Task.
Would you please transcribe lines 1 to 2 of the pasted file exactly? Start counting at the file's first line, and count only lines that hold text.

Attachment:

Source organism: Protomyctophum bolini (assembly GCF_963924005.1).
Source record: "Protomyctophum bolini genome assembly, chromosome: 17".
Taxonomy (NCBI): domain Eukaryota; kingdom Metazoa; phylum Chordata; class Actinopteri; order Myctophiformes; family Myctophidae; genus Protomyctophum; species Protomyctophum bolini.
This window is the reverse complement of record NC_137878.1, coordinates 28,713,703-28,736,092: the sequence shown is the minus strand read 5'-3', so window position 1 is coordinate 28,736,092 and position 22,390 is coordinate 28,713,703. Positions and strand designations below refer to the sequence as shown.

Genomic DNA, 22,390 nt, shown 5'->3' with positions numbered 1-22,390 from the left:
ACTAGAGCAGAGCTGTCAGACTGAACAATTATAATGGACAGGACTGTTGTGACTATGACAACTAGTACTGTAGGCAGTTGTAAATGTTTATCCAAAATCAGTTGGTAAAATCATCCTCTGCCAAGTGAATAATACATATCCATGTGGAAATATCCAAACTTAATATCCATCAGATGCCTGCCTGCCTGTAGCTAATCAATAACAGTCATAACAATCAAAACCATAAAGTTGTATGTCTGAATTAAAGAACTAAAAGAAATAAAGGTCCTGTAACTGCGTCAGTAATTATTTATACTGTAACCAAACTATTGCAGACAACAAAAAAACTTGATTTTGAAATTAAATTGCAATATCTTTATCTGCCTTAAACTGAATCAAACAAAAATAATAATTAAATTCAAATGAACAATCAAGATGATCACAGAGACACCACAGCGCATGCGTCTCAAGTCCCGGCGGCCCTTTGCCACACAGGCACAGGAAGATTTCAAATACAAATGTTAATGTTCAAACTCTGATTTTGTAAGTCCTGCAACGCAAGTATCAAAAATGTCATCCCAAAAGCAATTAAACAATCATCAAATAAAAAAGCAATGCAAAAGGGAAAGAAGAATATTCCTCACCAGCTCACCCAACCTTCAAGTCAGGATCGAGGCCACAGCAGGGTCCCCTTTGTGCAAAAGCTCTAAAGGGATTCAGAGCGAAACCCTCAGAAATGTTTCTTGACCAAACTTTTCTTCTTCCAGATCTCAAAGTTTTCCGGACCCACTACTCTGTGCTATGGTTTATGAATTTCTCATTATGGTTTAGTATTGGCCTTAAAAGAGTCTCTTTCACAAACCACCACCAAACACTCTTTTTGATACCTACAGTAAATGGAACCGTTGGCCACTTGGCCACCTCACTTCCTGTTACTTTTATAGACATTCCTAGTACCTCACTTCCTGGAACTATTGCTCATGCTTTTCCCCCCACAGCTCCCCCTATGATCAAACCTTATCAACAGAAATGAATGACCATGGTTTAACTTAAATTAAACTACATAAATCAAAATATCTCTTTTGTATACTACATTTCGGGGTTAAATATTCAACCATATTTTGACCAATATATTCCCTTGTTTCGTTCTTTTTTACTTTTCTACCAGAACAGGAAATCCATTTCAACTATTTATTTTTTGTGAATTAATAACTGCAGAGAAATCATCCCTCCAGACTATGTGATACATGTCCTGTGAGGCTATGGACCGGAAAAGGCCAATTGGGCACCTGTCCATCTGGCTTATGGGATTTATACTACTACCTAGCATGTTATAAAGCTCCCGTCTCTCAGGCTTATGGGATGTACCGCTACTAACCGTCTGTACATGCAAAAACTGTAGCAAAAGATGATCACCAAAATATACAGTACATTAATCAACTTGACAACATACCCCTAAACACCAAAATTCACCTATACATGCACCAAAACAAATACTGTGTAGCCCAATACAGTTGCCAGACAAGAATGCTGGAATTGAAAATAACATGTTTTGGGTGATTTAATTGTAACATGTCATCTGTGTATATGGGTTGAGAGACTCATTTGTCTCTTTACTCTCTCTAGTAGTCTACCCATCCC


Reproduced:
Source organism: Protomyctophum bolini (assembly GCF_963924005.1).
Source record: "Protomyctophum bolini genome assembly, chromosome: 17".